Monday, March 26, 2018

The Miser's Punishment

The Miser’s Punishment
            By Valerie L. Egar

            Once upon a time, a very long time ago, a wealthy man lived in a fine mansion in a bustling city.  He had everything he needed and more— bedrooms filled with gilded furniture, even though no one ever visited, food to feed many, though he always dined alone. Everyone knew he was stingy. “Oh, he wouldn’t throw a diamond to a star to help it twinkle,” the fruit seller said.
            “Nor give the moon a piece of silver to make it shine!” agreed the butcher.
            “He’s such a miser, he’d deny the sun the gold to make it glow,” said the baker.
            A star, the moon, and the sun overheard the comments and were angered. They were each generous with their light and held it back from no one. The star twinkled in the night sky with other stars and inspired people to write songs. The moon glowed silver, lighting forest paths at night for people and animals. The sun’s rays nurtured trees and flowers, making them grow. Who was this human who would dare deny them? They decided to test him.
            The following day, the star, disguised as a girl, knocked on the rich man’s door. Though her smile sparkled, her clothes were poor. “Please, sir,” she said sweetly,  “would you donate to the Star Fund? It will help—”
           The miser scowled and shook his head. “No!” he said. “Go away!”
            The next evening, the moon tried. She went to his door disguised as a woman. Long silver hair fell to her waist and her eyes shone blue as the oceans she so powerfully moved.
    The miser opened to her knock. “What do you want?”
            Her pale hands held a bowl that shone like the finest pearls. “Will you donate to the Moonglow Fund? No donation is too small.”
            “Go away!” shouted the miser.
            “Not even one piece of silver?” the moon asked.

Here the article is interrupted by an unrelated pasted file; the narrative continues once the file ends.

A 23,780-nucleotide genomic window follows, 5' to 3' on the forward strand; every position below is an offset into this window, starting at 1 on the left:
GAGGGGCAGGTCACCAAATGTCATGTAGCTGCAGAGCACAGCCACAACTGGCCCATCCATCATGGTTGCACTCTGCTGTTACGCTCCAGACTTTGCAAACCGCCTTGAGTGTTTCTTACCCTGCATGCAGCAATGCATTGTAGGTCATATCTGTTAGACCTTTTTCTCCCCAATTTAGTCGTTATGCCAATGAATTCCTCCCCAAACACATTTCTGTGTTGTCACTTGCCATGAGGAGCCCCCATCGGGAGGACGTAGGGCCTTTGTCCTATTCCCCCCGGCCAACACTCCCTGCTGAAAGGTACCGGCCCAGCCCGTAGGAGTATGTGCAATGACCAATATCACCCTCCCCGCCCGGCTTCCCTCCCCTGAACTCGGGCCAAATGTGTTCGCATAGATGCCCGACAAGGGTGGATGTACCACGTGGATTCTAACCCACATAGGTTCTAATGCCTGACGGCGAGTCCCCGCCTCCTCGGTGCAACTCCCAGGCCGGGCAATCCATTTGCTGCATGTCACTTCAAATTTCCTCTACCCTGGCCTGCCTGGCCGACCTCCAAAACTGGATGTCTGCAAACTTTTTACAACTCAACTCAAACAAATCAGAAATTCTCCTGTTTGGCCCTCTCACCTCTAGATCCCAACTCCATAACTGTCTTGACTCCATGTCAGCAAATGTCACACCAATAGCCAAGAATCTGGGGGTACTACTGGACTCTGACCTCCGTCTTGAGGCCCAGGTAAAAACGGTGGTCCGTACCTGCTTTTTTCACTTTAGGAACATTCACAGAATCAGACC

“Not even a copper penny!” said the miser and slammed the door.
            The next morning, bright and early, the sun banged on the door. With his red hair and cheerful smile, he reminded most people of happy summer days.
            Once again, the miser opened the door. “Another begger?”
            The sun smiled widely and tried to warm the miser’s heart. He held a bright yellow bowl in his tanned hands. “Would you care to donate to the Sunshine Fund?”
            “I would not,” said the miser. “I would care to go back to sleep!”
            “Wouldn’t you like to know what the Sunshine Fund does?” the sun asked.
            “I don’t care if it makes the sun shine in the sky,” said the miser. “Go away!”
            The star, moon and sun brought their complaint about the miser to the Supreme Council, a court of the highest order. “A star twinkling doesn’t move him,” said the star.
           “He denies the moon and the creatures that benefit from its light,” the moon argued.
“Not one drop of sunshine enters his cold heart,” the sun said.
The charges were serious. What to do with a man so stingy he wouldn’t give even a penny for the sun’s rays, silver moonlight, or the happy twinkle of a star?
“Turn him into a frog,” yelled one Councilor.
“An insult to frogs!” said another. “Frogs love sunshine, the moon and stars.”
“A mole?” suggested another.
“The blindest mole loves the warm sun on its back, especially in the spring.”
“A rock. A rock would suit.”
“Not! Rocks hold the sun’s warmth for lizards and nothing looks better in moonlight than a mountain.”
It seemed everything in nature appreciated the sun, moon and stars more than the miser.
The wisest Councilor spoke. “If a rock loves the rays of the sun and the miser does not, if a deer appreciates the light of the moon and he does not, if a child wishes on a twinkling star and he cannot, isn’t the miser a most unhappy man?”
The Council considered. There was nothing in the world the miser could be turned into that was worse than what he already was, and so they left him a lonely miser for the rest of his days.
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Copyright 2017 by Valerie L. Egar. May not be reproduced or distributed without permission from the author.

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